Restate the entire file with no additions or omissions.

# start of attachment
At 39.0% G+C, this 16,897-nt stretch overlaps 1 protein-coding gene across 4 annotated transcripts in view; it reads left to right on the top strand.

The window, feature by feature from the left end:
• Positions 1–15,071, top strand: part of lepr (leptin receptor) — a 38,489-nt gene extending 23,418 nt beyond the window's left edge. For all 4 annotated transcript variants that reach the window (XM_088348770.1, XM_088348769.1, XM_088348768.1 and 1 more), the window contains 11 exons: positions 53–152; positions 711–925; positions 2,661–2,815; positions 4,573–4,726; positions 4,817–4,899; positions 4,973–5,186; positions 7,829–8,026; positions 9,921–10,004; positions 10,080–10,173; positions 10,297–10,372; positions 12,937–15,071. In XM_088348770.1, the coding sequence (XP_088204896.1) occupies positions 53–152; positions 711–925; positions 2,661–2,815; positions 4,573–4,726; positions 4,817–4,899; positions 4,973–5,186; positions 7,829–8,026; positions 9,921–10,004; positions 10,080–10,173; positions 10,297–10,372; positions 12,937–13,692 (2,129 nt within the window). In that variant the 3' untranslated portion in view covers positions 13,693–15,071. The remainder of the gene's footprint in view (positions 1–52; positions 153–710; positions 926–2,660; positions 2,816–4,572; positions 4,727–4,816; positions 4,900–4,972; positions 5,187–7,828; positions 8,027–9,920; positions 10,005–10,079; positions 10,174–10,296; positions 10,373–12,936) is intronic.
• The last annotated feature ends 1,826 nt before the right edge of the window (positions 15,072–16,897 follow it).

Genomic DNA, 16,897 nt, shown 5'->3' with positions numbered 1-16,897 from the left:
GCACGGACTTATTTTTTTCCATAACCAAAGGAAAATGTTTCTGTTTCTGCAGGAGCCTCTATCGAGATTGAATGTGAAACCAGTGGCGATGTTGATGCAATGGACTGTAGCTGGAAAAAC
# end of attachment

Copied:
At 39.0% G+C, this 16,897-nt stretch overlaps 1 protein-coding gene across 4 annotated transcripts in view; it reads left to right on the top strand.

The window, feature by feature from the left end:
• Positions 1–15,071, top strand: part of lepr (leptin receptor) — a 38,489-nt gene extending 23,418 nt beyond the window's left edge. For all 4 annotated transcript variants that reach the window (XM_088348770.1, XM_088348769.1, XM_088348768.1 and 1 more), the window contains 11 exons: positions 53–152; positions 711–925; positions 2,661–2,815; positions 4,573–4,726; positions 4,817–4,899; positions 4,973–5,186; positions 7,829–8,026; positions 9,921–10,004; positions 10,080–10,173; positions 10,297–10,372; positions 12,937–15,071. In XM_088348770.1, the coding sequence (XP_088204896.1) occupies positions 53–152; positions 711–925; positions 2,661–2,815; positions 4,573–4,726; positions 4,817–4,899; positions 4,973–5,186; positions 7,829–8,026; positions 9,921–10,004; positions 10,080–10,173; positions 10,297–10,372; positions 12,937–13,692 (2,129 nt within the window). In that variant the 3' untranslated portion in view covers positions 13,693–15,071. The remainder of the gene's footprint in view (positions 1–52; positions 153–710; positions 926–2,660; positions 2,816–4,572; positions 4,727–4,816; positions 4,900–4,972; positions 5,187–7,828; positions 8,027–9,920; positions 10,005–10,079; positions 10,174–10,296; positions 10,373–12,936) is intronic.
• The last annotated feature ends 1,826 nt before the right edge of the window (positions 15,072–16,897 follow it).

Genomic DNA, 16,897 nt, shown 5'->3' with positions numbered 1-16,897 from the left:
GCACGGACTTATTTTTTTCCATAACCAAAGGAAAATGTTTCTGTTTCTGCAGGAGCCTCTATCGAGATTGAATGTGAAACCAGTGGCGATGTTGATGCAATGGACTGTAGCTGGAAAAAC